In an interview with journalist Vir Sanghvi on New 18, former Chief Minister of Jammu & Kashmir, Omar Abdullah, took apart the wave of praise that is being showered on CRPF jawans in Budgam for showing restraint in spite of being heckled by a group of youth.
The incident is believed to have taken place on 9 April, on the day Budgam went into a by-poll, though the video footage of it emerged only recently. It shows armed CRPF personnel walking away, pursued by men hitting them, abusing them and raising slogans asking India to "go back".
In spite of the provocation, the army men didn't react, earning them rapturous admiration on social media for not retaliating at the men. Crickets Virender Sehwag and Gautam Gambhir condemned the youth in the strongest possible words, threatening severe consequences to those who oppose the Indian army and asking those who demand azadi to leave India immediately. The CRPF added that the behaviour of its personnel was exemplary, deserving of an award for such exceptional show of patience and self-control.
While admitting that the scene was disturbing and not condoning the behaviour of the youth, Abdullah demolished the hyperbolic praise in a few well-chosen words.
Taking on those who recommended an award to the jawan for showing restraint, Abdullah asked, "How else should he have reacted?" While admiring the behaviour of the soldiers, he added, "The last I checked, our security forces didn't have the permission to shoot people just because they were being heckled."
But this was not all. Abdullah, who represents Beerwah seat in the state assembly, also said, "As a politician I get heckled from time to time. Does that mean my response should be to pull out a gun and shoot somebody?"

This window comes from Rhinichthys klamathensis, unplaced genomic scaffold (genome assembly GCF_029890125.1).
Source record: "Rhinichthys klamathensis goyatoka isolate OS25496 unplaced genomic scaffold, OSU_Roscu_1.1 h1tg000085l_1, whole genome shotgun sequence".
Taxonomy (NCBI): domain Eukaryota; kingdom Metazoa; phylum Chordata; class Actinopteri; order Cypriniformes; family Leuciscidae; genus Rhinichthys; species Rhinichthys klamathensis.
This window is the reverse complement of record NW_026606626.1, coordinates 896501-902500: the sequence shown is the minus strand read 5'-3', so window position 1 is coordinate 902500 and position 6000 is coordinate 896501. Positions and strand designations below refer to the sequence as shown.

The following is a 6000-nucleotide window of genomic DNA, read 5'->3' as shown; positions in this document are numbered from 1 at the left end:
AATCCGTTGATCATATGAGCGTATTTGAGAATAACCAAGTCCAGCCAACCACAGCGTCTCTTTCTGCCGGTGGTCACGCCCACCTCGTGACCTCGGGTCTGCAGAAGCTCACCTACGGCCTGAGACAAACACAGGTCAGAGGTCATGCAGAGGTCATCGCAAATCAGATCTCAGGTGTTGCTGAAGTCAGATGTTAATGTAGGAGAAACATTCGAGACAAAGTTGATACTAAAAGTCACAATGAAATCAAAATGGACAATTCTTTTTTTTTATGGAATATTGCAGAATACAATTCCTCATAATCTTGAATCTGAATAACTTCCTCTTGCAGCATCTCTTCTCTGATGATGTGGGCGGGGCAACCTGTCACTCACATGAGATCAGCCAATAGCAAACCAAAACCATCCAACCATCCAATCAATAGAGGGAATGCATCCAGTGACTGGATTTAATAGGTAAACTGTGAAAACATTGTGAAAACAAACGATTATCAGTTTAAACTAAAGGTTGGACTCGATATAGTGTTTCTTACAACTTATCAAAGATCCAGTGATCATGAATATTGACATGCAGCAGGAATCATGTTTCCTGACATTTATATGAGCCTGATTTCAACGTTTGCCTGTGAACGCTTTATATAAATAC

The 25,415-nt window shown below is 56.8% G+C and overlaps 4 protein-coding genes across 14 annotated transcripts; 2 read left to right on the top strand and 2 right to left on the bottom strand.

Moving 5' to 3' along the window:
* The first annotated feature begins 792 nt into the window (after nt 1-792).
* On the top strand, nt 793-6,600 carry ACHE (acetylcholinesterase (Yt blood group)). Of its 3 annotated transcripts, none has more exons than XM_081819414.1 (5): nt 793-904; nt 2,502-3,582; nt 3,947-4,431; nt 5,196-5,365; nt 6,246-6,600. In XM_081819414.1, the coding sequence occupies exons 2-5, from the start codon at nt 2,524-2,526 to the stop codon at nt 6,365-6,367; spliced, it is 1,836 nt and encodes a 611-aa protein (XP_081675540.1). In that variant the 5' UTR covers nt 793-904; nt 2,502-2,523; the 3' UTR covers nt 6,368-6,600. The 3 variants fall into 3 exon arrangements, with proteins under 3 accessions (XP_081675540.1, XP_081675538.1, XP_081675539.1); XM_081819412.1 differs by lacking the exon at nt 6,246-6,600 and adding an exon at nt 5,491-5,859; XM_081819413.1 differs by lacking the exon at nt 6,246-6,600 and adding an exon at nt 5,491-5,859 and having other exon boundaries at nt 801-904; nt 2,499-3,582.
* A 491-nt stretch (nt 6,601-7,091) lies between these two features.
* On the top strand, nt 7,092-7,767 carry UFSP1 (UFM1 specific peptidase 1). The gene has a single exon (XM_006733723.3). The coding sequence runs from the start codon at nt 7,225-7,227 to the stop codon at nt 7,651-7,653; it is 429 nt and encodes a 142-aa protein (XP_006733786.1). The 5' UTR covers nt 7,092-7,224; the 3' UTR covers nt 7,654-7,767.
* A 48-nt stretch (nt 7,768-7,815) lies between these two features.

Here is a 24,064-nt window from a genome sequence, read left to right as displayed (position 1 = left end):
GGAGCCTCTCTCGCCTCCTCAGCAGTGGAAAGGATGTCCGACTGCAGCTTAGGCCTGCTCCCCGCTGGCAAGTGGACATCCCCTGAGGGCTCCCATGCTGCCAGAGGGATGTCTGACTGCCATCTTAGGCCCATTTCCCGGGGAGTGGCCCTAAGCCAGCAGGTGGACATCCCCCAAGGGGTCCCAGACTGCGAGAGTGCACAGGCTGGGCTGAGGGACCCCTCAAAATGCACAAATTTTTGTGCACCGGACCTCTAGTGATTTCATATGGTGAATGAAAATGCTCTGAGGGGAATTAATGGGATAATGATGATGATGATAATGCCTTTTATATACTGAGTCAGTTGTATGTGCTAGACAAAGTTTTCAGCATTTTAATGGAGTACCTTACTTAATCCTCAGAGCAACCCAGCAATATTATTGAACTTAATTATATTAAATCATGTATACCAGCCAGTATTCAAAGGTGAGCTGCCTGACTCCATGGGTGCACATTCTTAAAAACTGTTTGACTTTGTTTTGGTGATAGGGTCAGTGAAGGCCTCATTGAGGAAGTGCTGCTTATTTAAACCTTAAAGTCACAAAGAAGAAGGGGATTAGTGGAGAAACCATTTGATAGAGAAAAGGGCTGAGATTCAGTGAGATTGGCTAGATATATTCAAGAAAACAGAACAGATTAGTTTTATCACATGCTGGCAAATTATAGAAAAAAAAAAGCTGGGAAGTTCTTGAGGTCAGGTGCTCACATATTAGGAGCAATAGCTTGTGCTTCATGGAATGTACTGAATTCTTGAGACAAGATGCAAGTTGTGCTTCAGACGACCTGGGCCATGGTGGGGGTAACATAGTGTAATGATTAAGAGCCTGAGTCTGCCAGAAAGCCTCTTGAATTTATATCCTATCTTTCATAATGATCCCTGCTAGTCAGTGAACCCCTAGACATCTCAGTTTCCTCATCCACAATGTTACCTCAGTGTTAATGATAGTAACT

Abdullah pointed out that the approval lavished on the CRPF only goes on to show how the Centre is "mishandling" the crisis in Jammu & Kashmir.
Hours later, another video surfaced of a man tied to an army jeep, in Beerwah, sparking outrage that he was allegedly being used as a human shield against stone-pelters. The authenticity of the video is not yet confirmed, but there's already fresh anger at the Indian Army in the Valley, accused of using excessive force on the population for decades now.
Abdullah reacted to the video, saying that while he understands the outrage generated across the country by the video of the heckling of CRPF personnel, he is angered that the other video — of the youth tied to a jeep — has not led to a similar reaction.
"Let's see channels going ballistic and having discussions with outraged panelists now. Probably not since 'Kashmir is ours' hell with Kashmiris," the former chief minister said, according to PTI.
In spite of the unrest in the Valley, which is under the jurisdiction of the Armed Forces (Special Powers) Act for years now, the Centre has filed a curative petition with the Supreme Court recently, demanding immunity for the armed forces in "disturbed areas".
In July last year, the apex court had made it mandatory for first information reports to be filed in the case of an "encounter death", which is a common occurrence under AFSPA, a contentious legislation that gives sweeping powers to security personnel in India's restive border states to search, detain, and even shoot at sight.
The Centre has argued that taking away the immunity from the CRPF would make them hesitant before using force and jeopardise peace and stability in the affected regions.
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